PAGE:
When we started the year, who knew things would change so radically. It’s funny to think that in March, one day I was at a customer site running some Excel training, the next I was indefinitely working from home.

Initially when I talked to customers about converting to virtual learning, they were skeptical and said they preferred to wait till things were back to normal. A few weeks in, people realised that this ‘new normal’ was going to be with us for a lot longer than everyone anticipated, and people started to be more open to the virtual learning world.

Some people were still really busy but others had some down time where they could benefit from some upskilling so it seemed an ideal opportunity. To help everyone adjust to the new form of learning, we offered some free one-hour virtual learning taster sessions and people really liked them. Then with a number of customers we ran some trial courses and again the feedback was really positive, with several people saying things like:

“It even worked REALLY well as a virtual course”

“Great sessions enhanced for me, believe it or not, by being virtual.”

“I like virtual training, I think it works well and allows everyone to join in without feeling embarrassed.”

“I would recommend a virtual session, I prefer to classroom.”

“I would recommend a virtual training session, trainee can still gather as much knowledge from this virtual course as they would in a personal group.”

I really think people surprised themselves at how much they enjoyed the sessions and found them useful. One thing I feel contributed to this was how we approached converting classroom-based courses to virtual, we do not just run the same thing but have considered the learner on the other end of a virtual session.

people on video call

How We’ve Supported the Transition to Virtual Learning

Converting face to face training to virtual sessions has been a transition for everyone – trainers and learners alike. Having worked in training for most of my career, I’m happy to admit that face to face was the standard for me, and moving to another format has been a very interesting time. Even now, I’m still amazed at how even a few simple adjustments to learning formats has made the process so much easier for everyone involved.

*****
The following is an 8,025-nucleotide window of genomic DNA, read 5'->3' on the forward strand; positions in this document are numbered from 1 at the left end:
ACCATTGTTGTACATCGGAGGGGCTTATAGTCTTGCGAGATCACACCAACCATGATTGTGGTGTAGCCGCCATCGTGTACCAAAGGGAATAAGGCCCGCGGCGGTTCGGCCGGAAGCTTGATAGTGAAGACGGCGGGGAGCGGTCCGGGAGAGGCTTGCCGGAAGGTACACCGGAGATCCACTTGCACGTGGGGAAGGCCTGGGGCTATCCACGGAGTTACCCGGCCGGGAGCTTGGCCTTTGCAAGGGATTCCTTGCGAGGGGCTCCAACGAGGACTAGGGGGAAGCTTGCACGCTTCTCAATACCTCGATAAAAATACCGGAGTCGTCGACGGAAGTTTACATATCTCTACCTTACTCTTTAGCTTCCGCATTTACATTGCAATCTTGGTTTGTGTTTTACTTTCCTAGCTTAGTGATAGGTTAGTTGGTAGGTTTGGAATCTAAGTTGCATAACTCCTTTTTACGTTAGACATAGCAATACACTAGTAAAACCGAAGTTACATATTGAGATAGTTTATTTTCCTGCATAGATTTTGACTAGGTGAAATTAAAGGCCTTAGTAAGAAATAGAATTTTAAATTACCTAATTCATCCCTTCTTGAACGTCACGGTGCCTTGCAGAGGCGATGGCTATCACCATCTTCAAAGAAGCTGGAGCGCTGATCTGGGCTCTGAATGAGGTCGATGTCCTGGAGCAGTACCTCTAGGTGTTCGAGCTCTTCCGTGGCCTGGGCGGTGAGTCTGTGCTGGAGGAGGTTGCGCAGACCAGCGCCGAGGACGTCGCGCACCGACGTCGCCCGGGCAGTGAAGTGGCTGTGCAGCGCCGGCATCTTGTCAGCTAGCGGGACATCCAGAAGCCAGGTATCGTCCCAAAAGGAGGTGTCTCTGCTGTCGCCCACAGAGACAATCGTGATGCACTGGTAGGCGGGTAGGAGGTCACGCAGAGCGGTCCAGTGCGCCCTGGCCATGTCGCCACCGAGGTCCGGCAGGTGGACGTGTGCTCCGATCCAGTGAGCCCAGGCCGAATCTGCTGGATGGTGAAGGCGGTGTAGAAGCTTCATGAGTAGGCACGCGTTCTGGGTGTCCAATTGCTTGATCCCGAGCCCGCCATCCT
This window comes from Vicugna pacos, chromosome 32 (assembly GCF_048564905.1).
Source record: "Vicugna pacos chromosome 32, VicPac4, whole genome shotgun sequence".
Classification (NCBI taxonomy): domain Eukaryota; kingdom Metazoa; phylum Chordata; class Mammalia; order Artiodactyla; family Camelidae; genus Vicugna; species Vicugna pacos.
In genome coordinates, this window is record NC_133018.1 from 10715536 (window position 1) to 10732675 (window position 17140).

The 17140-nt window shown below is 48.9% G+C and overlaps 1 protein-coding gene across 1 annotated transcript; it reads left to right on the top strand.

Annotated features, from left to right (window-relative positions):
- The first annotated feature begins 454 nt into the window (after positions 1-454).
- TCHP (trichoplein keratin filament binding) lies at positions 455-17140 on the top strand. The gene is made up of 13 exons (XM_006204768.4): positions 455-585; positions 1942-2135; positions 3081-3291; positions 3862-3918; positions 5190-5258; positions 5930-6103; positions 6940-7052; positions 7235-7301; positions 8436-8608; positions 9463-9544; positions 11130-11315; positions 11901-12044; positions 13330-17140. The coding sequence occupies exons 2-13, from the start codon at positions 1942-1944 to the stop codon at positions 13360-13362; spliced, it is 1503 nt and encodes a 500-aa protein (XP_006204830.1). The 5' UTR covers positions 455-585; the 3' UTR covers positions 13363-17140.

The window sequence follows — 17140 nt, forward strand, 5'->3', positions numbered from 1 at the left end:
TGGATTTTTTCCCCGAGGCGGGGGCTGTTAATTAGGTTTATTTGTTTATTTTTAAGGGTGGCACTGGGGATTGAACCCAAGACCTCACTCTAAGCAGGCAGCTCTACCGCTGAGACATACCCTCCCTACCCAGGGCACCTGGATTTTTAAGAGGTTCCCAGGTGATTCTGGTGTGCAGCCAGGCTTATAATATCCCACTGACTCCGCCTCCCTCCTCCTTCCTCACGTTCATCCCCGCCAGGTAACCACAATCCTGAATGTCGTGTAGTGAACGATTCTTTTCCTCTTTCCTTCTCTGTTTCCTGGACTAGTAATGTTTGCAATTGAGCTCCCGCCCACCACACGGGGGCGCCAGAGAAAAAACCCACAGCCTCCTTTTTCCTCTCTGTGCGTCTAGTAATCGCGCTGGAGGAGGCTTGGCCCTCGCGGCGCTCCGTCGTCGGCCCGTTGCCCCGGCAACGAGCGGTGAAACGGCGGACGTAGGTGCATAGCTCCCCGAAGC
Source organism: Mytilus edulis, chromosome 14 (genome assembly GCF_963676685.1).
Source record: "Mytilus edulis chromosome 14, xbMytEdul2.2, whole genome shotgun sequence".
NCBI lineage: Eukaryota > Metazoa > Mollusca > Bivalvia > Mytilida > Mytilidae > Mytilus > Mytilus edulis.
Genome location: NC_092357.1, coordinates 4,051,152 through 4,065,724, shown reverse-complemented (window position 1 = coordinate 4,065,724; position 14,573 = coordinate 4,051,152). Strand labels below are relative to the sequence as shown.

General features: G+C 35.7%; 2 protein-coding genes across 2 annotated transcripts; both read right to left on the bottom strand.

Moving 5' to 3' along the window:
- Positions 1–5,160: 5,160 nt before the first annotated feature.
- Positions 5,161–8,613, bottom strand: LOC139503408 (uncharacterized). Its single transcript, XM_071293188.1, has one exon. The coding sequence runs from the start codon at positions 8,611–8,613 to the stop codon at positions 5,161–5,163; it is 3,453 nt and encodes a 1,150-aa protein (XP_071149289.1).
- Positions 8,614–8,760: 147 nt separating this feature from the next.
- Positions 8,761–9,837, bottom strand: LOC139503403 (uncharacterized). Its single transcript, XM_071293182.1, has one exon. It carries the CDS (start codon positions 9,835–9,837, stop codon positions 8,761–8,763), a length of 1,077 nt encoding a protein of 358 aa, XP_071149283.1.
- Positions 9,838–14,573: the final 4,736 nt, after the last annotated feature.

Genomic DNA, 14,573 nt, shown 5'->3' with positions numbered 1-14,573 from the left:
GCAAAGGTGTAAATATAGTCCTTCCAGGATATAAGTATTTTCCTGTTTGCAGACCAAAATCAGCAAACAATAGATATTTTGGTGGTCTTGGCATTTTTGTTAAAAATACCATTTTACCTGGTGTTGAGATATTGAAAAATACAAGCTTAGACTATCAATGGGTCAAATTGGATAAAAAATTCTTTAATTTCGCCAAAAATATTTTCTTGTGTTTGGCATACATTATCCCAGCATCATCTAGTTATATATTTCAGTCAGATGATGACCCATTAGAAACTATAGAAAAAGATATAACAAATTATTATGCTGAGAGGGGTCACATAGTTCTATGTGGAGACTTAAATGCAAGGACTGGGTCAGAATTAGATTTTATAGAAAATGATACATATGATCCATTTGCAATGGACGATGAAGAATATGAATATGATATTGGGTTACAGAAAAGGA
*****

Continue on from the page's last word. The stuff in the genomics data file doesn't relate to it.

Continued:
Delivering Bite-sized-learning

The first thing we did was to break the full days courses into smaller chunks. Personally, I would not want to sit on a virtual course all day, so I didn’t think others would either. Yes, it means more logistics and scheduling on our part, but at the end of the day we deliver courses so that people can get the most out of them and this approach works so well for many of the people we work with. People love the shorter sessions and the fact that they can fit them into busy schedules and not to have to take a whole day out. It also means that they can put what they learn into practice immediately; people often come on a second day telling me what they have used the previous afternoon after their training. Getting to see the impact of the sessions is so rewarding for me as a trainer, and obviously extremely beneficial for the people who come to learn.

“Worked well doing it online and split over a number of days, probably easier to take it all in than if it was one session”

“I really enjoyed the training virtually. Very convenient, minimum impact on the working day. Literally working right up to switch over for the course, then straight back to work. so convenient.”